Ari Aisen and Francisco José Veiga of Central bank of Chile have written a nice paper on the topic. The abstract is:
The purpose of this paper is to empirically determine the effects of political instability on economic growth. Using the system-GMM estimator for linear dynamic panel data models on a sample covering 169 countries, and 5-year periods from 1960 to 2004, we find that higher degrees of political instability are associated with lower growth rates of GDP per capita. Regarding the channels of transmission, we find that political instability adversely affects growth by slowing productivity growth and, to a smaller degree, physical and human capital accumulation. Finally, economic freedom and ethnic homogeneity are beneficial to growth, while democracy may have a slight negative effect.
Some more details:
Political instability is regarded by economists as a serious malaise harmful to economic performance. Political instability is likely to shorten policymakers’ horizons leading to sub-optimal short term macroeconomic policies. It may also lead to a more frequent switch of policies, creating volatility and thus, negatively affecting macroeconomic performance. Considering its damaging repercussions on economic performance the extent at which political instability is pervasive across countries and time is quite surprising.
Measuring political instability by Cabinet Changes, that is, the number of times in a year in which a new premier is named and/or 50% or more of the cabinet posts are occupied by new ministers, figures speak for themselves. In Africa, for instance, there was on average a cabinet change once every two years in the period 2000-2003. Though extremely high, this number is a major improvement relative to previous years when there were, on average, two cabinet changes every three years. While Africa is the most politically unstable region of the world, it is by no means alone; as similar trends are observed in other regions (see Figure 1).
Using cabinet changes to measure political instability…what all measures economists design.
Some literature surveys:
The widespread phenomenon of political (and policy) instability in several countries across time and its negative effects on their economic performance has arisen the interest of several economists. As such, the profession produced an ample literature documenting the negative effects of political instability on a wide range of macroeconomic variables including, among others, GDP growth, private investment, and inflation. Alesina et al. (1996) use data on 113 countries from 1950 to 1982 to show that GDP growth is significantly lower in countries and time periods with a high propensity of government collapse. In a more recent paper, Jong-a-Pin (2009) also finds that higher degrees of political instability lead to lower economic growth.
As regards to private investment, Alesina and Perotti (1996) show that socio-political instability generates an uncertain politico-economic environment, raising risks and reducing investment. Political instability also leads to higher inflation as shown in Aisen and Veiga (2006). Quite interestingly, the mechanisms at work to explain inflation in their paper resemble those affecting economic growth; namely that political instability shortens the horizons of governments, disrupting long term economic policies conducive to a better economic performance.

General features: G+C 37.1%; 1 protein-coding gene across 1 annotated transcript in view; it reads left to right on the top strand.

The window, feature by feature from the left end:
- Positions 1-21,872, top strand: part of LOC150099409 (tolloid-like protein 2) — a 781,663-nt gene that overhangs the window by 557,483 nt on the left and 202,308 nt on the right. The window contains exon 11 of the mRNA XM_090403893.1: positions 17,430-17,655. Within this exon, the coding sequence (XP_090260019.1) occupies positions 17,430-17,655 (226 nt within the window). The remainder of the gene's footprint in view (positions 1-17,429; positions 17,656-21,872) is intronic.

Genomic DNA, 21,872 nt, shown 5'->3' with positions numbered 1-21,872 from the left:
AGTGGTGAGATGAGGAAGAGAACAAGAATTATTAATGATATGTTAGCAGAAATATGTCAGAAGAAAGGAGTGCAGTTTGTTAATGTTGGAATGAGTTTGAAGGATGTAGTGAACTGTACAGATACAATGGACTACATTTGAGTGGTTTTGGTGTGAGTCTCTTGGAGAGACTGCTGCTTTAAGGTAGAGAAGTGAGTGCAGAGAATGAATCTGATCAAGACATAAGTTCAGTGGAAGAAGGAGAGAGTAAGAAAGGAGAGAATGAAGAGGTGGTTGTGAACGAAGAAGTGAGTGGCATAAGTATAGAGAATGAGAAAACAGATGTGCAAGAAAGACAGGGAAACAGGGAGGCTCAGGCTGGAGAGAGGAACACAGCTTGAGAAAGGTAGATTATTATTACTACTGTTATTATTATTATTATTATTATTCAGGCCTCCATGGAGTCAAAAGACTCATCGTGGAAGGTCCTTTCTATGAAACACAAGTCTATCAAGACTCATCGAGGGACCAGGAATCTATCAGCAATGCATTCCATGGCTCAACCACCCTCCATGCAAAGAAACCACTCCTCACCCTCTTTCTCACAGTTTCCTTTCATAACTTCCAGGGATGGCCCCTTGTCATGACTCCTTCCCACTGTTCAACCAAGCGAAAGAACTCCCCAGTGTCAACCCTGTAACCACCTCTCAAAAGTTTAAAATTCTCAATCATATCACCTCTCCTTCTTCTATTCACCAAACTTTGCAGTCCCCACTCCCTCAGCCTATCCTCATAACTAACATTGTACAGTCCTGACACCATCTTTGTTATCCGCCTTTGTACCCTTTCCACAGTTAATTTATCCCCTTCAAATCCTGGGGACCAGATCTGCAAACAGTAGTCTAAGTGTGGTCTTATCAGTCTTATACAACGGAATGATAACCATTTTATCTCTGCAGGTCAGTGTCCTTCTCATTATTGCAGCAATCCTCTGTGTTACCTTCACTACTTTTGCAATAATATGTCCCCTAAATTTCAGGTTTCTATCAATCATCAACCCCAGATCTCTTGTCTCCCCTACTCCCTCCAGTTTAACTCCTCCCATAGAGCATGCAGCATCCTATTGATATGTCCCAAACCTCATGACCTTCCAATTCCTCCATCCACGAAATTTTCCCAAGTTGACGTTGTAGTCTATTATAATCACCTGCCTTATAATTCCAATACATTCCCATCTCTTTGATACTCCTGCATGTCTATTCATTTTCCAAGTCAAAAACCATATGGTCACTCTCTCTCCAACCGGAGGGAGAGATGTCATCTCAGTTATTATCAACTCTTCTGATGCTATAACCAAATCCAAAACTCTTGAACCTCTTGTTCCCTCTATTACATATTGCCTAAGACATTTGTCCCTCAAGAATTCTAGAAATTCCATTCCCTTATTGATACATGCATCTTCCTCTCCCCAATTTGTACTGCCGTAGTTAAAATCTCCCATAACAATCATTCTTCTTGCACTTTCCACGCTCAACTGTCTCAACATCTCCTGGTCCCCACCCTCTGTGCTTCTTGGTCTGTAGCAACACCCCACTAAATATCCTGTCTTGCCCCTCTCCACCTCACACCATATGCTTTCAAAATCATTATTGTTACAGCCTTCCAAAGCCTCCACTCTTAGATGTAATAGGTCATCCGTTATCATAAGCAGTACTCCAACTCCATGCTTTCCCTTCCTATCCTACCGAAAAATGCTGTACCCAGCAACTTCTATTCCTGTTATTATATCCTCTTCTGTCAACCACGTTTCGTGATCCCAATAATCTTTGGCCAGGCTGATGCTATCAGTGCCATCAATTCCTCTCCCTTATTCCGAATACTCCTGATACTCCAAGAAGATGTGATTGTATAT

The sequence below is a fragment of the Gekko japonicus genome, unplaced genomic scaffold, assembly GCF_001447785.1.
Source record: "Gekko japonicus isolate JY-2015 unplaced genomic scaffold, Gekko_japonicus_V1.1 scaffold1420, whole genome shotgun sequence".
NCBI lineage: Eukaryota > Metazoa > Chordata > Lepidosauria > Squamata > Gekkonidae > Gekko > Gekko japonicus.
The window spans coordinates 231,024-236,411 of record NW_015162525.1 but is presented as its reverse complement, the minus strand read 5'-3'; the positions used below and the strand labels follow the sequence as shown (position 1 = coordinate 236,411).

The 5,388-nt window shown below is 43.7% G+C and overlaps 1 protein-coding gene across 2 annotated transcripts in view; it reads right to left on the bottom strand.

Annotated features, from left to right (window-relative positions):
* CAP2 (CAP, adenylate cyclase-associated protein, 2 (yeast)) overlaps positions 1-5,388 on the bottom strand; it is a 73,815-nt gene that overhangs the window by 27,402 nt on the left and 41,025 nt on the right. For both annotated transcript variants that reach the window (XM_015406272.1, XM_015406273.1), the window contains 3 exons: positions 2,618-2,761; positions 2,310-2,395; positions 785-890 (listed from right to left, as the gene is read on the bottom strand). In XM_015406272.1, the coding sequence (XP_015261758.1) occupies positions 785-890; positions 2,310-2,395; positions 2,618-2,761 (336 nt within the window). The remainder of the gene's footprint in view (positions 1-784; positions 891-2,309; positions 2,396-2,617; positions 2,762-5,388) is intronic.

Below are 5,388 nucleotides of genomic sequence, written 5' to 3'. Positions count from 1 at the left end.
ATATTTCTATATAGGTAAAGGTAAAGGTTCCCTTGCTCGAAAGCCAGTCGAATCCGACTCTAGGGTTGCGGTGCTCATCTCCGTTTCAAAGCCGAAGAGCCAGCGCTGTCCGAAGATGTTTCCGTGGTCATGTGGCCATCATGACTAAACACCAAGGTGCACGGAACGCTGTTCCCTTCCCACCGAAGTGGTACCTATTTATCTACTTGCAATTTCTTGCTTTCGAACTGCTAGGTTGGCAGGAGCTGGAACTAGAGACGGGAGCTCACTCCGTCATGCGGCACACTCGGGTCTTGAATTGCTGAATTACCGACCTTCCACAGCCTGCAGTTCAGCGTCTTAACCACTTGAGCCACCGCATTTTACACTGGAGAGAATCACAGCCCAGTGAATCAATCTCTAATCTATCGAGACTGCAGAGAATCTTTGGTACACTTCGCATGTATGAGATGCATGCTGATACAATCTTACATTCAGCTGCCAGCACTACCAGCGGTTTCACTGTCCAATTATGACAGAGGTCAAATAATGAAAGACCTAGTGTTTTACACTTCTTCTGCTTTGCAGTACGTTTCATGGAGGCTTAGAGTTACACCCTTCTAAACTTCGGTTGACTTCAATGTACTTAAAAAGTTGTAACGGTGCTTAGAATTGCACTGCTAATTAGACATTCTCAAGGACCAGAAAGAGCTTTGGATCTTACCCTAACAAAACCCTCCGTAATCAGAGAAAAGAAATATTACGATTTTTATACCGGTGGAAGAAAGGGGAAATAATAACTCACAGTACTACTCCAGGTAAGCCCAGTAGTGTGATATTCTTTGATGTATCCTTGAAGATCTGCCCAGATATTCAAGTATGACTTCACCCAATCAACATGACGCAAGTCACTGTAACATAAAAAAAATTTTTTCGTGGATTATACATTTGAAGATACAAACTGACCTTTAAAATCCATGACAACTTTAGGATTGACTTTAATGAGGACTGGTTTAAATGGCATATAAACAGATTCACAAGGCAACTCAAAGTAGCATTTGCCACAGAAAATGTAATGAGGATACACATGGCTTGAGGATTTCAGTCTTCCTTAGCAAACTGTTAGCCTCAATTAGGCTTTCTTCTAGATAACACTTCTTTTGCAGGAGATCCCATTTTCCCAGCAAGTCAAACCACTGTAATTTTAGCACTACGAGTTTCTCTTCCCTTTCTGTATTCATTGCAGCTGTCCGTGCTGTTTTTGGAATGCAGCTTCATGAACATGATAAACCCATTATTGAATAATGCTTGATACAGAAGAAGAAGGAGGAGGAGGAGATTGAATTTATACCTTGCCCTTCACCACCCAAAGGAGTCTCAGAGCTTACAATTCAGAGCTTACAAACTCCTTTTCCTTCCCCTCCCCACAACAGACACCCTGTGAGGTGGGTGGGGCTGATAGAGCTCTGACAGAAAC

Another interesting thing is the channel via which political instability works:
In this section, we study the channels through which political instability affects economic growth. Since political instability is associated with greater uncertainty regarding future economic policy, it is likely to adversely affect investment and, consequently, physical capital accumulation. In fact, several studies have identified a negative relation between political instability and investment (Alesina and Perotti, 1996; Mauro, 1985; Özler and Rodrik, 1992; Perotti, 1996). Instead of estimating an investment equation, we will construct the series on the stock of physical capital, using the perpetual inventory method, and estimate equations for the growth of the capital stock. That is, we will analyze the effects of political instability and institutions on physical capital accumulation.
It is also possible that political instability adversely affects productivity. By increasing uncertainty about the future, it may lead to less efficient resource allocation. Additionally, it may reduce research and development efforts by firms and governments, leading to slower technological progress. Violence, civil unrest, and strikes, can also interfere with the normal operation of firms and markets, reduce hours worked, and even lead to the destruction of some installed productive capacity. Thus, we hypothesize that higher political instability is associated with lower productivity growth. Finally, human capital accumulation may also be adversely affected by political instability because uncertainty about the future may induce people to invest less in education.
And what do authors find? Political instability impact total factor productivity and not much of human and physical capital accumulation. This is surprising actually.
In the end some advice:
Our results suggest that governments in politically fragmented countries with high degrees of political instability need to address its root causes and try to mitigate its effects on the design and implementation of economic policies. Only then, countries could have durable economic policies that may engender higher economic growth.